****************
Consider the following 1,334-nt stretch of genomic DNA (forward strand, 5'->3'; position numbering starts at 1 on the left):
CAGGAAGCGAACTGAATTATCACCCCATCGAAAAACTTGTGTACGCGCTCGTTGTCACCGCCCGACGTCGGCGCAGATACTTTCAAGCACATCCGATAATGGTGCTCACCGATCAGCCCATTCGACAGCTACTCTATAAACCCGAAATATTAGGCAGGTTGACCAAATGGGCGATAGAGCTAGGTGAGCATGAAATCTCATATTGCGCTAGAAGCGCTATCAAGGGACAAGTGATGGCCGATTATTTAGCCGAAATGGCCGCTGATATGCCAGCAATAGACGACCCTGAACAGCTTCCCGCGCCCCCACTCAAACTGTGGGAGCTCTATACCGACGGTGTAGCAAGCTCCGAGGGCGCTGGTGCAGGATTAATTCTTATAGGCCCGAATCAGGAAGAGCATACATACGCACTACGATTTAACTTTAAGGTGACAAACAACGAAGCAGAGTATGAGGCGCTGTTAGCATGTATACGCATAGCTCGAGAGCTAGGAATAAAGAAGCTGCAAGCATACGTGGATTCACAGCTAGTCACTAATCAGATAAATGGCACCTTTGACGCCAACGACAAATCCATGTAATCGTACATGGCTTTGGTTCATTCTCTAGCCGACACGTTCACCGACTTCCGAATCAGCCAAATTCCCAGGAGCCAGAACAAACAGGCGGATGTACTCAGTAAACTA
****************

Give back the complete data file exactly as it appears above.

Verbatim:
Consider the following 1,334-nt stretch of genomic DNA (forward strand, 5'->3'; position numbering starts at 1 on the left):
CAGGAAGCGAACTGAATTATCACCCCATCGAAAAACTTGTGTACGCGCTCGTTGTCACCGCCCGACGTCGGCGCAGATACTTTCAAGCACATCCGATAATGGTGCTCACCGATCAGCCCATTCGACAGCTACTCTATAAACCCGAAATATTAGGCAGGTTGACCAAATGGGCGATAGAGCTAGGTGAGCATGAAATCTCATATTGCGCTAGAAGCGCTATCAAGGGACAAGTGATGGCCGATTATTTAGCCGAAATGGCCGCTGATATGCCAGCAATAGACGACCCTGAACAGCTTCCCGCGCCCCCACTCAAACTGTGGGAGCTCTATACCGACGGTGTAGCAAGCTCCGAGGGCGCTGGTGCAGGATTAATTCTTATAGGCCCGAATCAGGAAGAGCATACATACGCACTACGATTTAACTTTAAGGTGACAAACAACGAAGCAGAGTATGAGGCGCTGTTAGCATGTATACGCATAGCTCGAGAGCTAGGAATAAAGAAGCTGCAAGCATACGTGGATTCACAGCTAGTCACTAATCAGATAAATGGCACCTTTGACGCCAACGACAAATCCATGTAATCGTACATGGCTTTGGTTCATTCTCTAGCCGACACGTTCACCGACTTCCGAATCAGCCAAATTCCCAGGAGCCAGAACAAACAGGCGGATGTACTCAGTAAACTA